The exercise, which simulated the release of nuclear weapons by NATO rang alarm bells in Soviet intelligence and prompted increased alert of some Soviet nuclear forces. In the event, NATO did not respond in kind and tensions diminished as the exercise came to a close. Although analysts differ about precisely how close to war the U.S. and Soviet Union came during Able Archer, most concur the danger was greater than at any time since the Cuban Missile Crisis.

In sum, the two major flashpoints of the Cold War were related to instabilities associated with counterforce capabilities, nuclear war-fighting strategies and the advantages of a surprise attack. The danger now - US protestations notwithstanding - is that such instabilities will become even more pronounced. Indeed, current technological capabilities and future trends could encourage the re-emergence of what Albert Wohlstetter in a famous analysis in 1958 called the delicate balance of terror.

The first challenge comes from the increased precision of conventional weapons including ballistic and cruise missiles equipped with conventional warheads. As such weapons grow in sophistication and number, it is conceivable that they could put nuclear weapons in jeopardy.  Although we often assume that greater reliance on conventional forces raises the nuclear threshold, it is equally plausible that it will blur this threshold.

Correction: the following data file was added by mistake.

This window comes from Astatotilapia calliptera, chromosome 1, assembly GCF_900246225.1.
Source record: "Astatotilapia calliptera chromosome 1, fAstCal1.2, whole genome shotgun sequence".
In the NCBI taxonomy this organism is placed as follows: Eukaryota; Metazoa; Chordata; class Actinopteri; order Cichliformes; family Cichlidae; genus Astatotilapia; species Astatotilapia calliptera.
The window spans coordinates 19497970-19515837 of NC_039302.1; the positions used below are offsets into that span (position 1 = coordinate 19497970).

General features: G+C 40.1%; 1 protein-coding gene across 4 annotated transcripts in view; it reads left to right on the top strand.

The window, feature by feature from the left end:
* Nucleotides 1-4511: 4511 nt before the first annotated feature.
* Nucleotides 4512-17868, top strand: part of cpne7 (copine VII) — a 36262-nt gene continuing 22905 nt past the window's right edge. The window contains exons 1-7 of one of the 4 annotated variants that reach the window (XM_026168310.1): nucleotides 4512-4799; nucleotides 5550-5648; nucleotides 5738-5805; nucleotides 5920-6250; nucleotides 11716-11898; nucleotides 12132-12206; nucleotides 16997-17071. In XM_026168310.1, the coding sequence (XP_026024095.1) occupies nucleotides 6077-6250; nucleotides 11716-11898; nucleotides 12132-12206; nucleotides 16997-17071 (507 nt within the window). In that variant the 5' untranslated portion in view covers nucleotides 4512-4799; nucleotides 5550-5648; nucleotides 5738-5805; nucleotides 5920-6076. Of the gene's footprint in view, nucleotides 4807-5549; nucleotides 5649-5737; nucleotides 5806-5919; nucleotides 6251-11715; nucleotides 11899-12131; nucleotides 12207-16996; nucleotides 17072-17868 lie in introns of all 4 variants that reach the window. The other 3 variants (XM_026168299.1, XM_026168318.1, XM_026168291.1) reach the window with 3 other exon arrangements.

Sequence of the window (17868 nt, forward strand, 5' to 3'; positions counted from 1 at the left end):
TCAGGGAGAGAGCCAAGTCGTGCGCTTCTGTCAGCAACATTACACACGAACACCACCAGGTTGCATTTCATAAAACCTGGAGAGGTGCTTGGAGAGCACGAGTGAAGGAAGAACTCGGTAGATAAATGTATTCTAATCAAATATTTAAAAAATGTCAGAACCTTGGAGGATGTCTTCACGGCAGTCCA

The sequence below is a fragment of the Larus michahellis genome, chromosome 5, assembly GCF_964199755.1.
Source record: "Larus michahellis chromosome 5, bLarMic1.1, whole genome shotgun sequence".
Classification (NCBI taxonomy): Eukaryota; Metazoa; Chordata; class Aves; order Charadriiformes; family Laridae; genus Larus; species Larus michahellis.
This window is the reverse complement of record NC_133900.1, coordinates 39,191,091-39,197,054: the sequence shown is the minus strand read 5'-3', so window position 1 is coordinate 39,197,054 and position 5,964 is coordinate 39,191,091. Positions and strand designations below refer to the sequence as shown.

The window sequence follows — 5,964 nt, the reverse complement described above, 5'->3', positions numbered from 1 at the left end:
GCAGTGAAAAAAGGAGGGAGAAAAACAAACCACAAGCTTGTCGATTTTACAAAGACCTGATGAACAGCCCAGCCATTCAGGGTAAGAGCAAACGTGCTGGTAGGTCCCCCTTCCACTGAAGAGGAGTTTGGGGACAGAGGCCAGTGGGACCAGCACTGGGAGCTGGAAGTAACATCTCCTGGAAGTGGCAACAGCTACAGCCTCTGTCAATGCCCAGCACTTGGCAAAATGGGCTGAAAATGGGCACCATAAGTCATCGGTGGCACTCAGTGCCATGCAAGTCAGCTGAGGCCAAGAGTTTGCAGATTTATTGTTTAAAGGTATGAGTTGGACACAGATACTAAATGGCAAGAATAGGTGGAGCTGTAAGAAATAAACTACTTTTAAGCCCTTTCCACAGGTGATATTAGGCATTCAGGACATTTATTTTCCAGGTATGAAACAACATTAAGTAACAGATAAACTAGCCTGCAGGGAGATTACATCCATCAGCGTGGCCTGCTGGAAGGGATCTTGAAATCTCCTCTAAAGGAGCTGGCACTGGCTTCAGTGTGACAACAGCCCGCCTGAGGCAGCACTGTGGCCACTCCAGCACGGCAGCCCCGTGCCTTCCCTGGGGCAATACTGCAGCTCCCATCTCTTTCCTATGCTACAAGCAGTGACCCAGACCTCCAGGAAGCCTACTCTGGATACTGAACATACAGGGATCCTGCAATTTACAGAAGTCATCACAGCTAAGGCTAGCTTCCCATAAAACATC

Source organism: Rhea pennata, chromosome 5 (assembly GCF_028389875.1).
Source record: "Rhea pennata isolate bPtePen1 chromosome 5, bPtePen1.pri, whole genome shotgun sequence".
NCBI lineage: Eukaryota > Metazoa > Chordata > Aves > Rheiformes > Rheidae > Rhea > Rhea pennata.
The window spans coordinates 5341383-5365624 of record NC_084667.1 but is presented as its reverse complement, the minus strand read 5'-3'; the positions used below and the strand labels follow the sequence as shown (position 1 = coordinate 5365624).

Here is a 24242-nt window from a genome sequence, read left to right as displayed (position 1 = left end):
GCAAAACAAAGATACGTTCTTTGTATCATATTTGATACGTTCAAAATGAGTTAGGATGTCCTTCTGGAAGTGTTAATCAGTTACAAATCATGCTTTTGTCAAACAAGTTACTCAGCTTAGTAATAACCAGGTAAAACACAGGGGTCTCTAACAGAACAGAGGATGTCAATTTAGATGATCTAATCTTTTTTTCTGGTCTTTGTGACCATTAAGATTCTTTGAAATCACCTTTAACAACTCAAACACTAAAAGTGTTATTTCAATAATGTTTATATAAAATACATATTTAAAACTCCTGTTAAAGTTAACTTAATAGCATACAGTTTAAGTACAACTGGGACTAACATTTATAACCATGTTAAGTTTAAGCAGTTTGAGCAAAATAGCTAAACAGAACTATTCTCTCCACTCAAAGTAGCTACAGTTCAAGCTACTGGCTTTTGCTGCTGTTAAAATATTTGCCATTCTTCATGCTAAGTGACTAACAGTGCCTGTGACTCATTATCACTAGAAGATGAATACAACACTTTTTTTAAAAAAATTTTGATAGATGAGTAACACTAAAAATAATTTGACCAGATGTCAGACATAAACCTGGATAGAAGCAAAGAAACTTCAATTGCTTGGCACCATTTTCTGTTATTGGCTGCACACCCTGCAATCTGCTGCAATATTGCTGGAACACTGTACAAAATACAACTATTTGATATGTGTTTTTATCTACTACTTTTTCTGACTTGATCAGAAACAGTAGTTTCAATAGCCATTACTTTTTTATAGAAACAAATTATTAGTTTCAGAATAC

A second challenge and one that helped to animate the Carter administration’s countervailing strategy and the Reagan administration’s efforts to ensure continuity of government is the possibility that command, control, communications, and information (C3I) systems will be disabled, rendering nuclear retaliation impossible. A concern in the late 1970s was of this might be achieved through weapons emitting an electromagnetic pulse. As Rafal Rohozinski noted, this concern is even greater today because such a weapon has a particularly damaging impact on digital systems.

The third, closely related, challenge - also emphasized by Rohozinski - stems from the increasing dependence of command control, communications and information systems well as nuclear weapon systems themselves on cyberspace. Potentially this creates a new avenue for degrading the capacity for nuclear retaliation and has raised the possibility of what has been termed cross-domain escalation.  To the extent that a massive cyber-attack degrades the potential for nuclear retaliation, it creates use them or lose them dilemmas, dilemmas that in a crisis could be massively destabilizing. 

All of this suggests that the good old days of mutual assured destruction - which were never really as good as they seemed at the time - might be even more difficult to maintain than they were in the past.  Crises such as those in October 1962 and November 1983 could be even more frequent and intense than they were during the Cold War. To avoid this, Washington and Moscow could once again look to arms control as a stabilizing mechanism. This, however, would require a degree of wisdom and farsightedness that, unfortunately, seems to be lacking in both capitals.